Salmonella will die after being heated to 131 °F for one hour, or to 140 °F for half an hour.

To protect against Salmonella infection, food must be cooked.

Salmonella is not destroyed by freezing.

You can not fry meat for an hour without burning it.

So unless you prefer Cajun-style food, the only alternative is to boil it.
 

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Salmonella is one of the toughest bugs found in food. Most bugs are easy to kill. But Salmonella is tough.

It can survive for weeks outside a living body. It has been found in dried manure still alive and deadly after over 2.5 years.

Salmonella will die after being heated to 131 °F for one hour, or to 140 °F for half an hour.

To protect against Salmonella infection, food must be cooked.

Salmonella is not destroyed by freezing.

You can not fry meat for an hour without burning it.

So unless you prefer Cajun-style food, the only alternative is to boil it.

Ahh, but you can broil it, e.g. steaks and such. As long as you get the meat to rare of medium rare you are ok.. Helps to be sanitary about handling and oh umm if you are woried about eating pestilence. DON'T EAT ROADKILL!!!!!:mad::D: Salmonella dies relatively quickly on the grill.

How could you even consider it? I've been po before. Surely I have. My family, like most in the winters up north have either run over a deer or heard about one on the scanner. That's ok because its wintertime and most pestilence isnt going to live thru a Canadian Clipper winter. Especially if you live north of Lake Superior on the North Shore.


But, squirrel, possum, and other rodents etc...ICCCKKKKKKYYY!!! Trichinosis is a big thing with those animals.

If you have to boil it forever to make it safe to eat... go kill something else!!

From what I've read FBK has a lot of great ideas.. but this one scares me lol:)
 

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But, squirrel, possum, and other rodents etc...ICCCKKKKKKYYY!!! Trichinosis is a big thing with those animals.

If you have to boil it forever to make it safe to eat... go kill something else!!

From what I've read FBK has a lot of great ideas.. but this one scares me lol:)
that's partly why i don't eat pork.. trichinosis is a big issue with pigs as well..
 

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that's partly why i don't eat pork.. trichinosis is a big issue with pigs as well..
Actually it isn't, especially after laws were passed about cooking garbage for swine feeding. I had a friend who looked for Trichina in pork samples for his master's thesis in pathology. He never found ANY in hundreds of thousands of samples that he examined. I have heard that it is a problem in bear meat, however. Salmonella and pathogenic E Coli are probably bigger problems especially in an ungutted animal lying around on a road side for who knows how long.
 

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off-grid organic farmer
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Discussion Starter #10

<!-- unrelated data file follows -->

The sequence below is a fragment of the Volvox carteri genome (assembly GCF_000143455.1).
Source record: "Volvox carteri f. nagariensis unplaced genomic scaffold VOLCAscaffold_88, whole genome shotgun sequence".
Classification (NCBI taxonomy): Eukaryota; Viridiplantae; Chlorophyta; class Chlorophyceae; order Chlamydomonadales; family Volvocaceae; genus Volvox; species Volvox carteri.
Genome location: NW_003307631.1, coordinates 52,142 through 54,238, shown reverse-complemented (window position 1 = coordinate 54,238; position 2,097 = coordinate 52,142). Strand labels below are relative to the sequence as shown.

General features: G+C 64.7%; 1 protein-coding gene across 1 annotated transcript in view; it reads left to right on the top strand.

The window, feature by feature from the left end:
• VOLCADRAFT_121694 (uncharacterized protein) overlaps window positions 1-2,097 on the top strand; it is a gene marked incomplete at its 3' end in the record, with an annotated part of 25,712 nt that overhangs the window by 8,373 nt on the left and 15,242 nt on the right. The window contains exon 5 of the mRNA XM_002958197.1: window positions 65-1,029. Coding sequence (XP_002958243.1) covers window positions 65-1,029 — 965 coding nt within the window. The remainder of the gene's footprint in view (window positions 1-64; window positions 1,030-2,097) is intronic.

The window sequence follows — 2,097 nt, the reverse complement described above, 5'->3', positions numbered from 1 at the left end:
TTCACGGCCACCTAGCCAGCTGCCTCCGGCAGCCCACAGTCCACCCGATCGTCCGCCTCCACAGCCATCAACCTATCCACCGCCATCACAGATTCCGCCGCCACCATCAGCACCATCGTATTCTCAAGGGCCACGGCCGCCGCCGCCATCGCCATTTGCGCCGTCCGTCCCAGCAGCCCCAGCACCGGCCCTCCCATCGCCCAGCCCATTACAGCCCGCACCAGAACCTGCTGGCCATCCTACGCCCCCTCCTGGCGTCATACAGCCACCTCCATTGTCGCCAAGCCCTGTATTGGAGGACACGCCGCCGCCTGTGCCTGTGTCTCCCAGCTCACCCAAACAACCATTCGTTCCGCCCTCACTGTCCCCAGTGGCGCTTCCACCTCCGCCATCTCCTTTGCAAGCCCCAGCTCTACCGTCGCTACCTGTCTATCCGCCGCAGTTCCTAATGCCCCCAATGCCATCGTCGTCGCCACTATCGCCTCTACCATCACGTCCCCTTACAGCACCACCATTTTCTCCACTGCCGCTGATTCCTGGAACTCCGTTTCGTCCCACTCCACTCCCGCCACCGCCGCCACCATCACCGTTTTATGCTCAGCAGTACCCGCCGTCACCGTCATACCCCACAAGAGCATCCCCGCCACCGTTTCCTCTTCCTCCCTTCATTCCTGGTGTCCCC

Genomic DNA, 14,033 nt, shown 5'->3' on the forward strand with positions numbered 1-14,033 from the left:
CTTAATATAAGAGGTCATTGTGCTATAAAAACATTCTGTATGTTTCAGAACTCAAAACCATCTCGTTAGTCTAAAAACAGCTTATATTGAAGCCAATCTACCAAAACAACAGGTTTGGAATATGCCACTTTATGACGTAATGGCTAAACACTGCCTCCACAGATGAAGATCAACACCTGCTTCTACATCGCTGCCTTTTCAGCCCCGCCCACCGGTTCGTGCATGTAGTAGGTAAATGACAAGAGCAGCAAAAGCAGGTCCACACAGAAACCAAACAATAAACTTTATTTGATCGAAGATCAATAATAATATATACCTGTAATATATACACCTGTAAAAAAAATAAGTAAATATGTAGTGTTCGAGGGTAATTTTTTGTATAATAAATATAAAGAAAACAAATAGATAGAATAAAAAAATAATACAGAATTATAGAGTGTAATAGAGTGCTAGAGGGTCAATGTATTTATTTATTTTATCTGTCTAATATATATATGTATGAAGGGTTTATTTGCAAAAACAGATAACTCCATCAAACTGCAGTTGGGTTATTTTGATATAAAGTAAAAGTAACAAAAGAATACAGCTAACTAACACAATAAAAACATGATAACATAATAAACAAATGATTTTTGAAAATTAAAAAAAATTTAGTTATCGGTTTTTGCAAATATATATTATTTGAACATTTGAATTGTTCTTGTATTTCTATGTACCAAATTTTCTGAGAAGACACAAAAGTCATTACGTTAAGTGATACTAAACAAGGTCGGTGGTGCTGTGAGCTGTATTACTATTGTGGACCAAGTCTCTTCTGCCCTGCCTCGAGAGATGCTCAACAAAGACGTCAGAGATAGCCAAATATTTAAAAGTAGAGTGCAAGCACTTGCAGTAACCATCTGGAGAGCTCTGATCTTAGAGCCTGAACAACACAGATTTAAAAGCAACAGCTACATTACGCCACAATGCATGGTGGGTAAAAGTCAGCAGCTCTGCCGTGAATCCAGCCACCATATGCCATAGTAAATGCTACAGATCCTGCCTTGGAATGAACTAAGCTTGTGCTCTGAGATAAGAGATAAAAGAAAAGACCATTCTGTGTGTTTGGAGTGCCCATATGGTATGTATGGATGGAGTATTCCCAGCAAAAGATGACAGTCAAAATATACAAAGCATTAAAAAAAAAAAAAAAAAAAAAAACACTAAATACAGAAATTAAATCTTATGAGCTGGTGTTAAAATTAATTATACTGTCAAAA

Ahh, but you can broil it, e.g. steaks and such. As long as you get the meat to rare of medium rare you are ok..
There is a limit to how long you can broil meat until it becomes cajun-style.

Rare meat has NOT been heated enough to kill all pathogens; simple fact.

If you trust the supplier of the meat, great. A steak house for example, if they serve bad meat, they get shut down fast.

So after SHTF when you are in 'survival' mode, feel free to walk into your local steak house and order up rare beef.

I am thinking that after SHTF all of those steak houses will be gone.



... Helps to be sanitary about handling and oh umm if you are worried about eating pestilence. DON'T EAT ROADKILL!!!!!:mad::D: Salmonella dies relatively quickly on the grill.
BS

Is that why folks die from salmonella poisoning? If it is so quickly killed by grilling, then why does the FDA get involved?

Hey if 4 minutes on a grill kills all salmonella, then ignore the FDA the next time they send out warnings.



When was the last time that you grilled meat for over an hour?



... How could you even consider it? I've been to before. Surely I have. My family, like most in the winters up north have either run over a deer or heard about one on the scanner. That's ok because its wintertime and most pestilence isnt going to live thru a Canadian Clipper winter. Especially if you live north of Lake Superior on the North Shore.
You lost me there.

What does 'po', or living North relate to trapping vittles?

Parasites do live through the winter. I have no idea why you would think that winter would kill meat parasites.



... But, squirrel, possum, and other rodents etc...ICCCKKKKKKYYY!!! Trichinosis is a big thing with those animals.

If you have to boil it forever to make it safe to eat... go kill something else!!

From what I've read FBK has a lot of great ideas.. but this one scares me lol:)
So this is not about what is safe to eat, but you being squeamish?

I see, thank you.
 

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good lord, Beekeep, why are you eating roadkill? sounds like you have a great garden, orchard, etc up there...

when i saw the title of this thread i thought for sure you were joking... :(